Connecticut Tries to Cancel Bridgeport’s Bankruptcy : Cities: State fears action by its biggest muncipality could harm whole area’s credit. Banks won’t cash public workers’ paychecks.
Connecticut state officials moved swiftly Friday to try to cancel a bankruptcy filing by the city of Bridgeport, fearing that the desperate action by the city might harm the entire state’s credit rating.
The bankruptcy filing threw the city into disarray as municipal employees discovered that local banks would not cash their paychecks and tradesmen and suppliers besieged City Hall with queries about whether contracts would be honored and bills paid.
Bridgeport, Connecticut’s largest city, on Thursday earned the dubious distinction of becoming the biggest municipality in U.S. history to file for bankruptcy. The mayor of this city of 142,000 had threatened a bankruptcy filing earlier this year, but received a stern warning from state officials and bond ratings agencies. But she surprised the state and some members of her own City Council when she called an emergency council meeting late Thursday to announce that a bankruptcy petition had indeed been filed.
The mayor said the petition was filed because the city could not stand the massive layoffs of police and an 18% property tax hike needed to fill a $12-million budget gap. In a document filed with the bankruptcy court, the city said it was filing a plan to restructure its debts “to save it from unbearable consequences.”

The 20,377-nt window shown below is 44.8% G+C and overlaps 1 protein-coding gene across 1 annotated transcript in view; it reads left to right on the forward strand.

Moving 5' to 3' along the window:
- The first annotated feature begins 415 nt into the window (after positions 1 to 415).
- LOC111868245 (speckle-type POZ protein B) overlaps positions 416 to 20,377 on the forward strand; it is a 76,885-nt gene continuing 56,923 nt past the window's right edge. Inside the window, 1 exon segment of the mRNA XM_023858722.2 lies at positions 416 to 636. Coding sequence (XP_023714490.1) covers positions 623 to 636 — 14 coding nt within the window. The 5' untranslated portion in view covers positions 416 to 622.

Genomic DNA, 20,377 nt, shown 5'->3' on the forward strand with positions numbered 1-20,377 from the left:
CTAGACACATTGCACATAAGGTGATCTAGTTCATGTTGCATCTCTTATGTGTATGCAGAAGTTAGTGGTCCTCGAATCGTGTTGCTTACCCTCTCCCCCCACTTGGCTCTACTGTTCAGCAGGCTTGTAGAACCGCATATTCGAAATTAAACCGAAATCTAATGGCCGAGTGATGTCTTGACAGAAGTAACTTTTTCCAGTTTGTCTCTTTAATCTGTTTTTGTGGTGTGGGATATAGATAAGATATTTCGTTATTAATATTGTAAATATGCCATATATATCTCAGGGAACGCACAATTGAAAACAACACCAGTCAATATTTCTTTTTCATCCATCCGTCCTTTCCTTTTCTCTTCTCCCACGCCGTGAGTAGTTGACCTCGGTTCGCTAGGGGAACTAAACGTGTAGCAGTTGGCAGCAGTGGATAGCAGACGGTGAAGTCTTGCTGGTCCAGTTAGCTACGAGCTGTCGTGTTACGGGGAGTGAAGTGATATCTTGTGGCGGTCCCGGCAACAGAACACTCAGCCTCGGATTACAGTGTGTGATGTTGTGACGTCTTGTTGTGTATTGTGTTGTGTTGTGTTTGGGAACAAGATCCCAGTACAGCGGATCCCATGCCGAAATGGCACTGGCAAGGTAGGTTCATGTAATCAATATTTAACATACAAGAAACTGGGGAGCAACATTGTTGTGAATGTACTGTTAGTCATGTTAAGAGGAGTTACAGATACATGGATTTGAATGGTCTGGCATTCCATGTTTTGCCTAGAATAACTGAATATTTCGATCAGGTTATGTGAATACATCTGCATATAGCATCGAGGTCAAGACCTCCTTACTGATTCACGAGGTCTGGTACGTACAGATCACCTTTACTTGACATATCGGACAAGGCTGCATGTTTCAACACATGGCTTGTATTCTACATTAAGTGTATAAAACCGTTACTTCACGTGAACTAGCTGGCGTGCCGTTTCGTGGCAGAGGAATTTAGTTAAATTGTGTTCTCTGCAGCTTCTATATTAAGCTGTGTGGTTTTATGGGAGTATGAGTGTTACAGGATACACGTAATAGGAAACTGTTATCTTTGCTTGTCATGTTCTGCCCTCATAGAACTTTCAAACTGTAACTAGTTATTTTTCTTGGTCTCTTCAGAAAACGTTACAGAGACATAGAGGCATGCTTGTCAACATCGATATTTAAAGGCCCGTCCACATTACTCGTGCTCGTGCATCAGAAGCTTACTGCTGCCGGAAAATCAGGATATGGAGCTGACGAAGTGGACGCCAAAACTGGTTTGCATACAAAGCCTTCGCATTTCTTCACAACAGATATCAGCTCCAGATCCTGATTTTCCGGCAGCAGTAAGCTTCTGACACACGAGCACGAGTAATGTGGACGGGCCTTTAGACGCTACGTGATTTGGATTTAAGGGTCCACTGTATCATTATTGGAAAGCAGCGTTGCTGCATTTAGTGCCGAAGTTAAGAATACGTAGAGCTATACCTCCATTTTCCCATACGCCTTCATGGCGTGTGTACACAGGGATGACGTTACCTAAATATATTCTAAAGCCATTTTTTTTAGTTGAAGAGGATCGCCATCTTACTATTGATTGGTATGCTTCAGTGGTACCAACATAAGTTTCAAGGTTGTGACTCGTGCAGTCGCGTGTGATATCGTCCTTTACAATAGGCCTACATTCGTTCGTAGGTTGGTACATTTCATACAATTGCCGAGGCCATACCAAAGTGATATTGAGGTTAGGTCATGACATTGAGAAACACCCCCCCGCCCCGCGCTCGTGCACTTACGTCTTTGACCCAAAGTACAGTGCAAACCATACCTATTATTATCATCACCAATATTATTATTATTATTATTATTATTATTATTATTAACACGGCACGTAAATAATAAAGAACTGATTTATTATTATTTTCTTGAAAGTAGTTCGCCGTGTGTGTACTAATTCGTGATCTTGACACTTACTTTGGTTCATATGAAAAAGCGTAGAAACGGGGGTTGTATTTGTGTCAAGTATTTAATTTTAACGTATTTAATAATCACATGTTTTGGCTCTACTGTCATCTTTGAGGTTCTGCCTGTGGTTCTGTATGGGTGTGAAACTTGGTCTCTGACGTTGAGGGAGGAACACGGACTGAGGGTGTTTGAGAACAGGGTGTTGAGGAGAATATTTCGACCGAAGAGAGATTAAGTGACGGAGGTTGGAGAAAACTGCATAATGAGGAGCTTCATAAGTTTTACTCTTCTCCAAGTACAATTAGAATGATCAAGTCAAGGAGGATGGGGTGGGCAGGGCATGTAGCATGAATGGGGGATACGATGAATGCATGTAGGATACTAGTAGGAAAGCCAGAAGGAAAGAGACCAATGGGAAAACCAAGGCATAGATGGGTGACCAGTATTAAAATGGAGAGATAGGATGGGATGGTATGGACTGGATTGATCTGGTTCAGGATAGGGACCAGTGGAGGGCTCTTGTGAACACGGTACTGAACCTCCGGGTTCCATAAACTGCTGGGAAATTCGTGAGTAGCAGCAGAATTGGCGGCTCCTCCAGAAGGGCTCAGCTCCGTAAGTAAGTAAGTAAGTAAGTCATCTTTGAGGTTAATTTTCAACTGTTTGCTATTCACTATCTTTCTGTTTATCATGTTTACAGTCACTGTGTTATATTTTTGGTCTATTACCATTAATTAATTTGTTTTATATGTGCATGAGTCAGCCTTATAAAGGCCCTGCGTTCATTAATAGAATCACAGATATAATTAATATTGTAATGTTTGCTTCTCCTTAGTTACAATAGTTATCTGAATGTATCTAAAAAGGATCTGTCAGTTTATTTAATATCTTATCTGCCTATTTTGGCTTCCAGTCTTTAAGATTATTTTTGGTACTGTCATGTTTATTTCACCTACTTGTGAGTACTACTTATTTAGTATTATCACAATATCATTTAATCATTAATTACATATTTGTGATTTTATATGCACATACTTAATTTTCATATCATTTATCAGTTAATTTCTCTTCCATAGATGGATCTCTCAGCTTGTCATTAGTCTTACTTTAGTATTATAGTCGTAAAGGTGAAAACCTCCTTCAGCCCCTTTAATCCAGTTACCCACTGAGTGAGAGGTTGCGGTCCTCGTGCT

But a state financial review board that has been overseeing Bridgeport’s troubled finances since 1988 said the mayor’s action was illegal. In a meeting in City Hall, board members said the city is not really insolvent, and said the mayor had no authority to act without its approval. The board authorized State Atty. Gen. Richard Blumenthal to challenge the petition in federal bankruptcy court. A spokesman for Connecticut Gov. Lowell P. Weicker Jr. also said the filing was illegal.
Donald Kirschbaum, the financial review board’s executive director, said: “The message we need to send is that as far as this state and board are concerned, the city of Bridgeport will not proceed with this bankruptcy filing.”
Municipal bond experts said bankruptcy by a major city easily could spill over to affect Connecticut’s finances, much as New York City’s flirtation with insolvency in the 1970s wreaked havoc on New York state’s.
Bridgeport is one of many cities, particularly in the Northeast, that have been wrestling with severe economic crises that became particularly pronounced when the national recession set in. Bridgeport, on the shore of Long Island Sound, has been in economic decline for years as the heavy industry that supported it shut down or moved away.
Like other blighted cities, such as Philadelphia and Detroit, it has suffered a severe erosion of its tax base as middle-class citizens moved to the suburbs. The city is now dotted with closed factories and many of its residents live in severely deteriorating public housing. Last year, it had the highest murder rate in the state.